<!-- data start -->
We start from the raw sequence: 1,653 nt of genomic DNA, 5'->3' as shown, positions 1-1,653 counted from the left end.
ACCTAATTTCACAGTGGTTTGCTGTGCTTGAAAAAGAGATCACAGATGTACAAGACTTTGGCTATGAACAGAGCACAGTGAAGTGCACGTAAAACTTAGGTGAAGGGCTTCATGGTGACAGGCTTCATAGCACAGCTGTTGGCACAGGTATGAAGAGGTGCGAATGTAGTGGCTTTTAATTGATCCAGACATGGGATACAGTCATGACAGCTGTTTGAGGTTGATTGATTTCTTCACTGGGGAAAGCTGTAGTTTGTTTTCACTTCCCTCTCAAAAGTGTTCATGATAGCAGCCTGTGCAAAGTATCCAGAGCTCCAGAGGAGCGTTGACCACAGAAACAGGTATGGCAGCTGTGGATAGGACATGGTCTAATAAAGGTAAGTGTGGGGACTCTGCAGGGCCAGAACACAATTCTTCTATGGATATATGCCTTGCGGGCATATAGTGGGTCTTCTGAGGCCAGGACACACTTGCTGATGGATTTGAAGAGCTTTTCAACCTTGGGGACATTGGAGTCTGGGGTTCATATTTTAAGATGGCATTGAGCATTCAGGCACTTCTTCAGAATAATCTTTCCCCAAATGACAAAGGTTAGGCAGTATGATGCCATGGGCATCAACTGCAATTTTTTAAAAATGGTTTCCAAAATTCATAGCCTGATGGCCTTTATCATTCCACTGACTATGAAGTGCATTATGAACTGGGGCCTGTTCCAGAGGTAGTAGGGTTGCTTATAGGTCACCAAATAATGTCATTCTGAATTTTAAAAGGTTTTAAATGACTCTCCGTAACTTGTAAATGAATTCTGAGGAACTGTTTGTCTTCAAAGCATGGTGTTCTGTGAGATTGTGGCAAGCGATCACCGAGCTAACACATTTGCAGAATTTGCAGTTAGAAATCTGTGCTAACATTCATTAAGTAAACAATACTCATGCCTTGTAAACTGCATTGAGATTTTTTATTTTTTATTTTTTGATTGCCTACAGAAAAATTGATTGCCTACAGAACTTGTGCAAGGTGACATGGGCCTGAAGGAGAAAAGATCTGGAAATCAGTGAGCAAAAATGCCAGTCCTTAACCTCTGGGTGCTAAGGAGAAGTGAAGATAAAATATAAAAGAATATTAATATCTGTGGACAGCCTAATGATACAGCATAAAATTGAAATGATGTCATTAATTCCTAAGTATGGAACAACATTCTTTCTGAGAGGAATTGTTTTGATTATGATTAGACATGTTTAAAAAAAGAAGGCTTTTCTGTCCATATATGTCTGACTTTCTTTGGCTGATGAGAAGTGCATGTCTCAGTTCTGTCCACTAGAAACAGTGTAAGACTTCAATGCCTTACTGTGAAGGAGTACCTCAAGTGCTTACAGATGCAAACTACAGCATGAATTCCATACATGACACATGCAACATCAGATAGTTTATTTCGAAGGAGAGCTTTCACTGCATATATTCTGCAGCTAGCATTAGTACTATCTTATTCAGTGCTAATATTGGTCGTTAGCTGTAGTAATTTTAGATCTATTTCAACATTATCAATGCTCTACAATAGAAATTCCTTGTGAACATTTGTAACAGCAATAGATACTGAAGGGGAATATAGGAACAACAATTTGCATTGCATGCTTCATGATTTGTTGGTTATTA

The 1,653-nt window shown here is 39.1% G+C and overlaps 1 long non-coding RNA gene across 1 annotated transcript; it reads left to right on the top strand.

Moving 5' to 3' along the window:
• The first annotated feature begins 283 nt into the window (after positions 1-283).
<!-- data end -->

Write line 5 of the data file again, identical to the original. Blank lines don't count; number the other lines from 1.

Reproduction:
• The first annotated feature begins 283 nt into the window (after positions 1-283).